Launch a Movement With Only 3.5% of the Population

Erica Chenoweth is a political scientist from Harvard University who has proven that compelling social change through nonviolence is not only credible but far more effective.

Erica Chenoweth is a political scientist from Harvard University who has proven that compelling social change through nonviolence is not only credible but far more effective. Chenoweth’s research couldn’t come at a better time in human history. Her research gives credence to the non-violence philosophies of activists like Gandhi and MLK. It also creates a workable model for groups like the Extinction Rebellion who's mission is to push governments to act in planet-saving efforts against climate change. 

In this article, we will explore why non-violent protests prevail. We’ll also discuss the steps that passionate activists can take to organize a protest.

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Non-Violent Campaigns are Twice as Likely to Win

Over the last hundred years, non-violent campaigns have proven twice as likely to succeed as armed resistance. Erica researched various conflicts around the world and found it to be true the world over. Americans believe the old proverb “speak softly and carry a big stick.” This is an understandable if misguided mentality for the folks with the largest stick budget in the world. According to Chenoweth’s research, sticks aren’t required. All you need to breathe life into a resistance campaign is organized civil disobedience involving 3.5% of the population. 

Think about a war for a moment. When militaries march in to compel change, their primary objective is occupation. They want to instill their own rules, leaders, and political advantages. That means a certain level of destruction. The destruction hampers any kind of government intervention to change their ways themselves. The occupied government can’t negotiate, concede, or relent if they can’t control their own power structure. (Not to mention that military incursion disrupts if not outright destroys the day-to-day lives of citizens). Chenoweth researched 323 violent and non-violent conflicts alike from 1900 to 2006. Her research revealed that non-violent forms of protest are much more effective (and faster) because they disrupt the lives of people in power.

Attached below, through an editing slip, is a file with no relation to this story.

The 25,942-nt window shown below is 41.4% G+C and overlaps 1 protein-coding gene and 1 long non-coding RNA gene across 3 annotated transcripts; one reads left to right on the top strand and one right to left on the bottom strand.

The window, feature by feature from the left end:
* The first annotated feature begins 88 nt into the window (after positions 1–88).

The success of this distinction is simple. Strength in numbers, the same concept that has kept humanity adapting for thousands of years. People who hide behind oppression are few. The people affected by their decisions are many. Non-violent campaigns are 53% more likely to achieve their objectives within one year of the height of their engagement.  

Violent Protest Fails Because Most People Aren’t Violent

Think back to the Women’s March of 2017. How many of those women would have shown up to march on Washington if they had been given AK-47s to brandish instead of pink cat hats? The bottom line is that people generally wouldn’t consider hurting another person, even if that was the only way to get their point across. Violence is an excluding force. It’s also illegal, so any campaign that has chosen to employ violence has crossed the line into terrorism. Once that happens, all their activities have to remain secret. This, in turn, limits their ability to recruit new supporters. The extra expense to get weapons and supplies also uses up resources. These resources could have been used to attract new supporters. Violent protests depend on participants willing to carry out harm and destruction.

The beauty of a non-violent movement is that anyone can participate. Non-violent movements only require a supporter to show up. There are no physical requirements for them. No weapons to fire, no physical fitness benchmarks to meet. A disabled man can easily walk out of his office to participate in a strike against unfair wages. He would have a far more difficult time trying to ransack that same establishment. 

Though non-violent movements or protests of any kind might be illegal in certain areas of the world, none are considered immoral. This fact allows leaders to spread their message farther and wider. They can gain more support the more people learn about their campaign. Holding this moral high ground means that law enforcement and military groups are more likely to stand in support of the masses. After all, these are their neighbors, after all, their friends, family, and teachers. This makes it unlikely they will respond with brute force. This response is even less likely when they don’t have the strength of numbers on their side. 

The Importance of Numbers

Many non-violent campaigns still fail to achieve their goals, even with overwhelming support. Chenoweth’s 3.5% rule shows the level of satisfaction the people have with their government leadership. The number of people participating in a non-violent demonstration shows that more people support them. Perhaps this new indicator will become the standard for government powers to commit to positive change. 

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Check out more of Chenoweth’s research to discover why non-violent protests win most often. Need help with your organization? Try NationBuilder. We help advocacy organizations just like yours learn how to campaign for change. We also offer a digital fundraising course if you’re interested in growing your donor base. Contact NationBuilder to learn more!

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